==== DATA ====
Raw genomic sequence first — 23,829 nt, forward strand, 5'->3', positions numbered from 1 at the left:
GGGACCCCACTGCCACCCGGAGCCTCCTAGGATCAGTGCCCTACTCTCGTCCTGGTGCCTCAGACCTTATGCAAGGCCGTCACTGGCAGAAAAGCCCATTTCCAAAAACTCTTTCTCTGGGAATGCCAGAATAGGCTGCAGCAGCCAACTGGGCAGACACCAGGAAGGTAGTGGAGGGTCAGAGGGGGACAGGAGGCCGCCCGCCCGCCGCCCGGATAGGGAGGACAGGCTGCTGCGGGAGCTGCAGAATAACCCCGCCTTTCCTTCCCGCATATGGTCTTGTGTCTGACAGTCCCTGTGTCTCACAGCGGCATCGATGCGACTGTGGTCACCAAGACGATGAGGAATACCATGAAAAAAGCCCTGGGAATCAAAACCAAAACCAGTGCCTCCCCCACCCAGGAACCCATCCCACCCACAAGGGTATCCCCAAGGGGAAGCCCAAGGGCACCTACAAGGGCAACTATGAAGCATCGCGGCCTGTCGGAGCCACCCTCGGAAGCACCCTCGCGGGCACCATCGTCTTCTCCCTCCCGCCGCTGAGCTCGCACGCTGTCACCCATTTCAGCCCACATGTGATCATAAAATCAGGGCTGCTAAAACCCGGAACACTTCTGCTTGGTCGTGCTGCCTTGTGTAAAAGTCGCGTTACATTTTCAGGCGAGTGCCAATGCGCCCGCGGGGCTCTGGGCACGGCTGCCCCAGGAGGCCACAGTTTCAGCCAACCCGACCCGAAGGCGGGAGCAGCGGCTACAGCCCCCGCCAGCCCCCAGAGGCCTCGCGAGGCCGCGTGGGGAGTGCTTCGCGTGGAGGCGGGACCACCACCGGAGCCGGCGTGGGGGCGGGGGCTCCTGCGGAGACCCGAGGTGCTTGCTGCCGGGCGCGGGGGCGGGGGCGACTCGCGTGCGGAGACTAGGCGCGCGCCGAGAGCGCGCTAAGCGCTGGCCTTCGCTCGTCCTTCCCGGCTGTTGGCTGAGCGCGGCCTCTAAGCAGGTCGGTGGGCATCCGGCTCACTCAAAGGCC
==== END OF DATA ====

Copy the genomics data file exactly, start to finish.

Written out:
Raw genomic sequence first — 23,829 nt, forward strand, 5'->3', positions numbered from 1 at the left:
GGGACCCCACTGCCACCCGGAGCCTCCTAGGATCAGTGCCCTACTCTCGTCCTGGTGCCTCAGACCTTATGCAAGGCCGTCACTGGCAGAAAAGCCCATTTCCAAAAACTCTTTCTCTGGGAATGCCAGAATAGGCTGCAGCAGCCAACTGGGCAGACACCAGGAAGGTAGTGGAGGGTCAGAGGGGGACAGGAGGCCGCCCGCCCGCCGCCCGGATAGGGAGGACAGGCTGCTGCGGGAGCTGCAGAATAACCCCGCCTTTCCTTCCCGCATATGGTCTTGTGTCTGACAGTCCCTGTGTCTCACAGCGGCATCGATGCGACTGTGGTCACCAAGACGATGAGGAATACCATGAAAAAAGCCCTGGGAATCAAAACCAAAACCAGTGCCTCCCCCACCCAGGAACCCATCCCACCCACAAGGGTATCCCCAAGGGGAAGCCCAAGGGCACCTACAAGGGCAACTATGAAGCATCGCGGCCTGTCGGAGCCACCCTCGGAAGCACCCTCGCGGGCACCATCGTCTTCTCCCTCCCGCCGCTGAGCTCGCACGCTGTCACCCATTTCAGCCCACATGTGATCATAAAATCAGGGCTGCTAAAACCCGGAACACTTCTGCTTGGTCGTGCTGCCTTGTGTAAAAGTCGCGTTACATTTTCAGGCGAGTGCCAATGCGCCCGCGGGGCTCTGGGCACGGCTGCCCCAGGAGGCCACAGTTTCAGCCAACCCGACCCGAAGGCGGGAGCAGCGGCTACAGCCCCCGCCAGCCCCCAGAGGCCTCGCGAGGCCGCGTGGGGAGTGCTTCGCGTGGAGGCGGGACCACCACCGGAGCCGGCGTGGGGGCGGGGGCTCCTGCGGAGACCCGAGGTGCTTGCTGCCGGGCGCGGGGGCGGGGGCGACTCGCGTGCGGAGACTAGGCGCGCGCCGAGAGCGCGCTAAGCGCTGGCCTTCGCTCGTCCTTCCCGGCTGTTGGCTGAGCGCGGCCTCTAAGCAGGTCGGTGGGCATCCGGCTCACTCAAAGGCC